The School of History at the University of St Andrews is pleased to announce the hosting of a one-day workshop, to be held on Friday 27 April, that will examine the political and constitutional impact for Scotland of the two referendums held regarding the relationship between the United Kingdom and Europe. Alongside contributions from academics working across a range of disciplines, the event will feature contributions from politicians, journalists and civil servants, including Catherine Stihler MEP, Alex Neil MSP, Jim Sillars, Neal Ascherson and Professor Jim Gallagher. Please see the attached programme for the full schedule.
The event is free and a buffet lunch will be provided, but places are limited. If you would like to attend, please email Dr Malcolm Petrie (mp49@st-andrews.ac.uk) by 5pm Monday 23 April to register.

Immortalized Memory: Iterations and adaptations of the work of Robert Burns

Thursday 25th January 2018, Old Class Library, St John’s House, 70-72 South Street, St Andrews.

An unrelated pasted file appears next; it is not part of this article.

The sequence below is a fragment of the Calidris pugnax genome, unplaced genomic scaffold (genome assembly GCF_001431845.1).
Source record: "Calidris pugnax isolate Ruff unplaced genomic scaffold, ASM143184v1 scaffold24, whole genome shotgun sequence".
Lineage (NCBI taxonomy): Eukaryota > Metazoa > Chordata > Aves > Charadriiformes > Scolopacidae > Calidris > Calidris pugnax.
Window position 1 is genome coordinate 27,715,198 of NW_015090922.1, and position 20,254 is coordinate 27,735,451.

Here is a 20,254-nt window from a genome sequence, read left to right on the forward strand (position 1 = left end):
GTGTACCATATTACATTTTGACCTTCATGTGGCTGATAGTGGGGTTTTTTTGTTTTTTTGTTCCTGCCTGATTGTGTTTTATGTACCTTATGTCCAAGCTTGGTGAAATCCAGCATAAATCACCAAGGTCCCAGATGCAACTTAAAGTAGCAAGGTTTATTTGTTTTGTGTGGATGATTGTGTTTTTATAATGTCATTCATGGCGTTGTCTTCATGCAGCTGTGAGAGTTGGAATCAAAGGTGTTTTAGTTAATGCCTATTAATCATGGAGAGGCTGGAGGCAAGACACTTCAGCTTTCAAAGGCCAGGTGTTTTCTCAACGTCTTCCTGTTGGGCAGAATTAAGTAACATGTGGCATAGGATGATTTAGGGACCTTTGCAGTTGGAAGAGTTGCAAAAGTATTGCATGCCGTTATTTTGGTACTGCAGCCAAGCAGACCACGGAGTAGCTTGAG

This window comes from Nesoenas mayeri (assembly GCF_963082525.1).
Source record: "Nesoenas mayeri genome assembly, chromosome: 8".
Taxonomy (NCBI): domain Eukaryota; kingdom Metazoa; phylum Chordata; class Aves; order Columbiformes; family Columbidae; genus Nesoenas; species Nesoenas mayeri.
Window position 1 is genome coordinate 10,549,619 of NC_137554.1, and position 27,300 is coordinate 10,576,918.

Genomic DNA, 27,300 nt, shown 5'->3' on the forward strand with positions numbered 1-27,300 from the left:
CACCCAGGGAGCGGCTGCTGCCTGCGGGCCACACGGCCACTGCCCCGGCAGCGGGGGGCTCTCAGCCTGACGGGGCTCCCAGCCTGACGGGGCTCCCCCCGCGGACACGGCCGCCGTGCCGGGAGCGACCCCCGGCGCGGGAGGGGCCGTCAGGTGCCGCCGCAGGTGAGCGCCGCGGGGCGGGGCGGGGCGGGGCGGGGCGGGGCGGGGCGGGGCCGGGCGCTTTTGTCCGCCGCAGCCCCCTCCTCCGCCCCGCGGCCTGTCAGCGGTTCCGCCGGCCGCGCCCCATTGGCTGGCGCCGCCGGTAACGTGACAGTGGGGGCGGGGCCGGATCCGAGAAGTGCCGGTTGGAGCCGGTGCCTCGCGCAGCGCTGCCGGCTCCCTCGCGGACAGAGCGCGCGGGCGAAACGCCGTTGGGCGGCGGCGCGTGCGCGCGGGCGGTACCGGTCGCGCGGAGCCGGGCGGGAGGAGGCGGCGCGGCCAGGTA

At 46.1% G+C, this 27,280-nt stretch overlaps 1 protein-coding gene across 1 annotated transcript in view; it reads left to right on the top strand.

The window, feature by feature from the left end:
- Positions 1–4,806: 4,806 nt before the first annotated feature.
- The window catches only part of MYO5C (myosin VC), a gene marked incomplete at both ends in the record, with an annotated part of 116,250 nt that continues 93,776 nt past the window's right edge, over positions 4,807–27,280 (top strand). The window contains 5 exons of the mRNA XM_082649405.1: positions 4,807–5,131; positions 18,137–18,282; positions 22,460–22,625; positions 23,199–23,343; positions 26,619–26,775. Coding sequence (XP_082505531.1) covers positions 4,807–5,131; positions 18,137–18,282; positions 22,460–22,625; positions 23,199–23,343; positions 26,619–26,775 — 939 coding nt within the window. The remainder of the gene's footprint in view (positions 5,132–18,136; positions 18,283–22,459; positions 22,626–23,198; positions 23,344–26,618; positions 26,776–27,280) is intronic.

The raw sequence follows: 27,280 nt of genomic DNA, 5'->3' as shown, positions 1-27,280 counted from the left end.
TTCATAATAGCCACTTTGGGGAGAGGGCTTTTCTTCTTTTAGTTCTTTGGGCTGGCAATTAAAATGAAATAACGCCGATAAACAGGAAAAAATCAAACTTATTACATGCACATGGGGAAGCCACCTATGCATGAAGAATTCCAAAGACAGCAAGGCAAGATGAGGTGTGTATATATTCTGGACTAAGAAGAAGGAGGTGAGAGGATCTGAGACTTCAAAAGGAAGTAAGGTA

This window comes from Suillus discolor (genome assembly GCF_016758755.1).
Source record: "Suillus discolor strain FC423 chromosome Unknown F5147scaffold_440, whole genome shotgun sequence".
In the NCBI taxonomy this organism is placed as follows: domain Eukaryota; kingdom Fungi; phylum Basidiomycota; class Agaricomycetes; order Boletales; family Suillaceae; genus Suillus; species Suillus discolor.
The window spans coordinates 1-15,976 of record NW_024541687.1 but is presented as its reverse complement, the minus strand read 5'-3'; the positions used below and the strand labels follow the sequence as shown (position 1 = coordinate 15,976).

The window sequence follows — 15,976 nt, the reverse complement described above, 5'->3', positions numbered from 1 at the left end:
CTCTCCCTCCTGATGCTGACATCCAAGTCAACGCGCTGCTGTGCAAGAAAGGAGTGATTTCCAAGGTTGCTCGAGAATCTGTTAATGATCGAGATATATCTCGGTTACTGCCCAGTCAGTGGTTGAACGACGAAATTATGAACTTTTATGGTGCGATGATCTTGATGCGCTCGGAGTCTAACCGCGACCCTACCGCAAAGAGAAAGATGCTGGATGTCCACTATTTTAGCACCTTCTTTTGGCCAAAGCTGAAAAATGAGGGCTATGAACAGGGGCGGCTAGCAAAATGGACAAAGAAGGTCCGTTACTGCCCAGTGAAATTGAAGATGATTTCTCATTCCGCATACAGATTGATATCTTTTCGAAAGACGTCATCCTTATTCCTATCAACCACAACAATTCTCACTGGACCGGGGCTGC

Institute of Scottish Historical Research.

Please join us for a special workshop, marking the anniversary of Robert Burns. This half-day event, sponsored by the St Andrews Institute of Scottish Historical Research, offers an interdisciplinary discussion of the social, cultural, and political memorialization of Robert Burns.

The event is free and open to all. However, for catering purposes, please register your interest with Dr Sean Murphy, sm314@st-andrews.ac.uk.

2.00 – 2.50pm, Panel I: Nineteenth-century perspectives.

The Kirk’s Alarm: Burns and the Church in mid-Victorian Scotland.
Professor Christopher Whatley, (University of Dundee).

A pre-emptive legacy? Robert Burns, the Pennsylvania ‘Scots-Irishman’, and the ‘Rustic Bard’ of New Hampshire.
Dr Sean Murphy, (University of St Andrews).

Tea and coffee break.

3.10 – 4.00pm, Panel II: Burns in post-war politics and writing.

‘See yonder poor’: Burns and the Welfare State (1940s-1950s).
Paul Malgrati, (University of St Andrews).

‘Fiction is not concerned with conclusions’: How James Barke remembered Robert Burns.
Kevin Gallagher, (University of Glasgow).

Tea and coffee break.

4.15 – 5.10pm, Panel III: Robert Burns and contemporary Scots poetry.

Why I write in Scots.
Mhairi Owens, (University of St Andrews).

Selected readings and concluding remarks.
Professor Robert Crawford.

Wine (and whisky) reception.